November 5, 2008 > Focus on Children's Health
Focus on Children's Health
Pediatrician Points to Diet, Well-Child Visits as Key Issues
When it comes to children's health, there are so many different issues to focus on that sometimes it's good to get back to the basics.
During Children's Health Month, Dr. Marjorie Alpert, a Washington Medical Staff pediatrician with South East Bay Pediatric Medical Group, shares some tips on two major facets to children's health: diet and well-child visits.
"We are seeing an increase in type 2 diabetes in kids because of weight and obesity issues in my practice," Dr. Alpert points out. "I'm screening more often for diabetes simply because I'm seeing more kids that are at risk because of their weight. Some people may not realize it, but the importance of diet starts at a really early age - in infancy."
Parents, she says, are key members in the fight against obesity. By teaching children good dietary habits early on, there's a better chance that future generations will struggle less with many of the chronic health problems associated with obesity.
Some of the tips Dr. Alpert passes along to parents of patients in her practice include things that seem like common sense but many times are not put into practice.
"Feed your child when he or she is hungry and don't when they're not hungry," she says. "To a parent, that might seem like a small amount of food, but you have to remember that your children are also smaller than you. There are also social lessons that children learn during mealtimes when they're at the table with their parents, and that's important as well."
Dr. Alpert recently had her first patient with type 2 diabetes. Now that the patient is being monitored and treated, she is losing weight and no longer requires insulin, which Alpert says leads to a very good point.
"A lot of chronic health issues are reversible early on," she says. "That's why it's important that we see children early and often for regular well-child visits. There are so many issues we have to address during a well visit, which means we have to prioritize, but diet remains a really important topic."
With two young children of her own, Dr. Alpert says she understands the struggles parents go through when trying to make sure their children are eating properly.
"There are times when I wonder 'How come she eats like a bird?'" Dr. Alpert says of her three-year-old daughter. "As parents, it's our job to offer our children a variety of healthy foods. But our job is not to dictate when our child is hungry. As kids grow up, if they don't know their own bodies and what it feels like to be hungry before they eat, then they don't know when to stop eating."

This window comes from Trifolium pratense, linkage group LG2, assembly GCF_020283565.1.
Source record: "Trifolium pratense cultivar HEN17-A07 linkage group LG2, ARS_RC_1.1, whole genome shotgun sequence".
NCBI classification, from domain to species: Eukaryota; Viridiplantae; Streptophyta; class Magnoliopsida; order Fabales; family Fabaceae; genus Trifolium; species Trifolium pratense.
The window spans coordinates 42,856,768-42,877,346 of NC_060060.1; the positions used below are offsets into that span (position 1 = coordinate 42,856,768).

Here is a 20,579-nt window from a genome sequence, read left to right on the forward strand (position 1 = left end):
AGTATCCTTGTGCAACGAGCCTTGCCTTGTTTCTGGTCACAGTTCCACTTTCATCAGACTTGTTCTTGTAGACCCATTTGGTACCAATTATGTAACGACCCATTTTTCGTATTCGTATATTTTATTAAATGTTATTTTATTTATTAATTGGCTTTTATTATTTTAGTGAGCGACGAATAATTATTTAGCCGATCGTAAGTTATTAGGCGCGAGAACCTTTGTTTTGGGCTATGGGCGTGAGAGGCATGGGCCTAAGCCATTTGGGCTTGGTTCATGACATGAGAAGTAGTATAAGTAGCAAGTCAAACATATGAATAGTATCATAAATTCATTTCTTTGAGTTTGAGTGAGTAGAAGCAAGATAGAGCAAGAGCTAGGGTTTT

Providing healthy food choices and teaching kids to eat when they're hungry - not when you, the parent, thinks they should eat - can go a long way to healthier eating habits that last into adulthood.
In addition to diet, another basic building block of children's health, according to Dr. Alpert, includes the vaccinations children receive during their wellness checkups, as well as the annual flu vaccine.
"The flu season is coming up quickly," she points out. "What many people don't realize is that the flu still kills about 36,000 people each year. If parents were aware of how serious an issue the flu can be, especially for young children, I believe they would be more likely to get their child vaccinated annually."
The American Academy of Pediatrics (AAP) now recommends that all children between the ages of 6 months and 18 years should receive a flu shot each year.
Unlike "garden variety cold viruses," the influenza virus infection can lead to serious complications. On average, as many as 200,000 people end up in the emergency room due to influenza virus related infections.
There are two types of flu vaccines, one given by injection that contains an inactive dead form of the virus and the other administered via a nasal spray, which contains a live but weakened form of the virus. Dr. Alpert points out that neither form of the vaccine can cause illness. Notably, the vaccine, if given early enough, can reduce the chances of developing the flu by as much as 70 percent to 90 percent.
Dr. Alpert's practice began taking appointment for flu shots in mid-September. Flu season generally begins between October and November and runs through February or March.
Other vaccinations given during wellness checks are also very important to preventing diseases, such as measles, mumps and rubella. For parents that have questions about vaccinations, Dr. Alpert points them in the direction of reputable information sources.
"With all the information out there on the Internet, it's hard to know what to believe," she says. "I point parents to the CDC Web site, as well as www.vaccinateyourbaby.org and the AAP's Web site."
Overall, for questions about any children's health issues, it's important for parents to maintain an open line of communication with their child's pediatrician and to seek valid information from trustworthy sources before making decisions relating to his or her welfare.
To search for a pediatrician close to you, visit www.whhs.com and click on "Find a Physician."